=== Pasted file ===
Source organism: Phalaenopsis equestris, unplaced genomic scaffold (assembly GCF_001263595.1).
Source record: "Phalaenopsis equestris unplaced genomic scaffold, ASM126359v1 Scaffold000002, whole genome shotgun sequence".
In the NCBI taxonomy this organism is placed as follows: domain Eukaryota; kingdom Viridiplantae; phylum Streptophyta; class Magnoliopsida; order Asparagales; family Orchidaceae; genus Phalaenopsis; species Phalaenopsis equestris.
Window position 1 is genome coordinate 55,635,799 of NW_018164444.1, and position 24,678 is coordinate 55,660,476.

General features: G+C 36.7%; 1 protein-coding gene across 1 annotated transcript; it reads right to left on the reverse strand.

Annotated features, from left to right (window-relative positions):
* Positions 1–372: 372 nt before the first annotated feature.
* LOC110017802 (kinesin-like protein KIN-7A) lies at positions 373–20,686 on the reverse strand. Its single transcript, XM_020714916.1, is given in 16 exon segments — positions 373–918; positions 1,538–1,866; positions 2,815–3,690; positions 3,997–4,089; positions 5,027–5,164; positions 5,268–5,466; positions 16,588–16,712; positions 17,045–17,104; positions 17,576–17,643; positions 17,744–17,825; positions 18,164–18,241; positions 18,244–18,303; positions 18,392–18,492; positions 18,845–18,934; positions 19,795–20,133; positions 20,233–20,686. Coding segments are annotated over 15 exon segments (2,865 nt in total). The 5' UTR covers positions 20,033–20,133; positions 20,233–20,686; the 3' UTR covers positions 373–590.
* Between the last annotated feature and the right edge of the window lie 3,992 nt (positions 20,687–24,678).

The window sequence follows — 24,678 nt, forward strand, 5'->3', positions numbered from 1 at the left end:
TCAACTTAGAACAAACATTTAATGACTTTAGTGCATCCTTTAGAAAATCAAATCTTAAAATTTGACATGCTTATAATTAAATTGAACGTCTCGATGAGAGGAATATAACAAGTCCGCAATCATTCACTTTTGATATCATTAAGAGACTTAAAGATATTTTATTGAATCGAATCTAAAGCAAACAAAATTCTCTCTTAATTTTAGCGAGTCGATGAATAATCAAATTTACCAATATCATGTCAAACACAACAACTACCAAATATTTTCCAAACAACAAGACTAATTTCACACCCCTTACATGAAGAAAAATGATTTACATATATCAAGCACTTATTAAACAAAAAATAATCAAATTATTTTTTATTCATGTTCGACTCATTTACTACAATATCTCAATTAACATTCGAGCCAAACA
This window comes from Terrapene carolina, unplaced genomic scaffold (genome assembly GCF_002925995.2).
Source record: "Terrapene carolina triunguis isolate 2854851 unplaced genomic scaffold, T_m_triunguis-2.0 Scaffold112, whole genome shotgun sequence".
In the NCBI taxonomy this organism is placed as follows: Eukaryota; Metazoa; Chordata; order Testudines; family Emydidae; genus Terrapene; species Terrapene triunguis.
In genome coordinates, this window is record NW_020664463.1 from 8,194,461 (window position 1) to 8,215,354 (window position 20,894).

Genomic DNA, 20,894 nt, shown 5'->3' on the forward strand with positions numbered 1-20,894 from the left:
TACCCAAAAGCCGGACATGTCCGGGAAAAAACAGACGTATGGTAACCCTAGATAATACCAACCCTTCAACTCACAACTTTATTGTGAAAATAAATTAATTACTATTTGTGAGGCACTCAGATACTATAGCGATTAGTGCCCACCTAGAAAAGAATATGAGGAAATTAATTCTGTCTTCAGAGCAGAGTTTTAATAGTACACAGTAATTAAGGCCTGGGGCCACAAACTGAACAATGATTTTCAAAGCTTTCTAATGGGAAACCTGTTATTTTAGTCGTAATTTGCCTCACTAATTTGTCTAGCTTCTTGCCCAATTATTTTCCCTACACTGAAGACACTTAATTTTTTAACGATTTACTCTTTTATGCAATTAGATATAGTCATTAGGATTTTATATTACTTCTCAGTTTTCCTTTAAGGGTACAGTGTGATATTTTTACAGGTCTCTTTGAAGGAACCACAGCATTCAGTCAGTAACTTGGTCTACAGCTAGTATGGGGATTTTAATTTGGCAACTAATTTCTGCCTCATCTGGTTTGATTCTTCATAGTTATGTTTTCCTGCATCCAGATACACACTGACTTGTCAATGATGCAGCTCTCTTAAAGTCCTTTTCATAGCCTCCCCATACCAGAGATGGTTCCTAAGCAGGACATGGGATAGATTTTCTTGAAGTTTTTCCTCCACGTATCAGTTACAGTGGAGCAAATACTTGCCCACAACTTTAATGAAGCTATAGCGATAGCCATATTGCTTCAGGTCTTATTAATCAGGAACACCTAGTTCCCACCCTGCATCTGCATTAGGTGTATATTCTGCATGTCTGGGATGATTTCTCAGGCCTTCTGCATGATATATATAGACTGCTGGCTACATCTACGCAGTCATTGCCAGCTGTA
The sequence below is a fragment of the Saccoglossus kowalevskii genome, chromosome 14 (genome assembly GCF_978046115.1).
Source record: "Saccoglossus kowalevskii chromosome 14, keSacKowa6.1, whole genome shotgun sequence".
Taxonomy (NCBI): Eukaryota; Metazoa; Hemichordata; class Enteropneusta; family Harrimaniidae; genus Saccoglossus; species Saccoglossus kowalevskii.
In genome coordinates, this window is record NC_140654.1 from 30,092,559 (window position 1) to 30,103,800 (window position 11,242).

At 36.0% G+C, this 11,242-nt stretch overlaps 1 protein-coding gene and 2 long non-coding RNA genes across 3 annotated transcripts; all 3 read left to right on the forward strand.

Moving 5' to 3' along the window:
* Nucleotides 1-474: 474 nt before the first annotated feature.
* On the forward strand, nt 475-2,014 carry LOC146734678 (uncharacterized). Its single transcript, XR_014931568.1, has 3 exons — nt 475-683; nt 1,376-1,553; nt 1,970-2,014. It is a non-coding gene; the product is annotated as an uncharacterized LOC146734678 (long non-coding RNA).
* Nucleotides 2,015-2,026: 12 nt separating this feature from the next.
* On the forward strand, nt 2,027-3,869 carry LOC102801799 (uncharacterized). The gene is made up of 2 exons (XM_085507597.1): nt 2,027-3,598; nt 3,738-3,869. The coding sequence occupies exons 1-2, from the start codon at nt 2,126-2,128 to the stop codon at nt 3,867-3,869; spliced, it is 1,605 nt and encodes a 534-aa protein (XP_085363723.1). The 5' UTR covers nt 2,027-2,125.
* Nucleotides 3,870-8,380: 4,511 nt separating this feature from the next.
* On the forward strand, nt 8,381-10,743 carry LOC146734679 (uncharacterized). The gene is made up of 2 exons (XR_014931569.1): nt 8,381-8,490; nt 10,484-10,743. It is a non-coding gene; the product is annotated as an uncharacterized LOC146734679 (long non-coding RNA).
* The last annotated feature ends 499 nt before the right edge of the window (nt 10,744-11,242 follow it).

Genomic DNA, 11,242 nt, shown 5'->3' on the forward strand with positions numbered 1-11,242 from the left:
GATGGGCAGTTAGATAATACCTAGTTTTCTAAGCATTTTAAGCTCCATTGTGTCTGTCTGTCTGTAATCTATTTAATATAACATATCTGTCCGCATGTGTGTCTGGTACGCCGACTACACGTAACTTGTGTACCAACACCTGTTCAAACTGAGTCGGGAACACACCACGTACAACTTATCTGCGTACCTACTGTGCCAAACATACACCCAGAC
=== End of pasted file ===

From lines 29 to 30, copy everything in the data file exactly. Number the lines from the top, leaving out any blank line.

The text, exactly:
* On the forward strand, nt 8,381-10,743 carry LOC146734679 (uncharacterized). The gene is made up of 2 exons (XR_014931569.1): nt 8,381-8,490; nt 10,484-10,743. It is a non-coding gene; the product is annotated as an uncharacterized LOC146734679 (long non-coding RNA).
* The last annotated feature ends 499 nt before the right edge of the window (nt 10,744-11,242 follow it).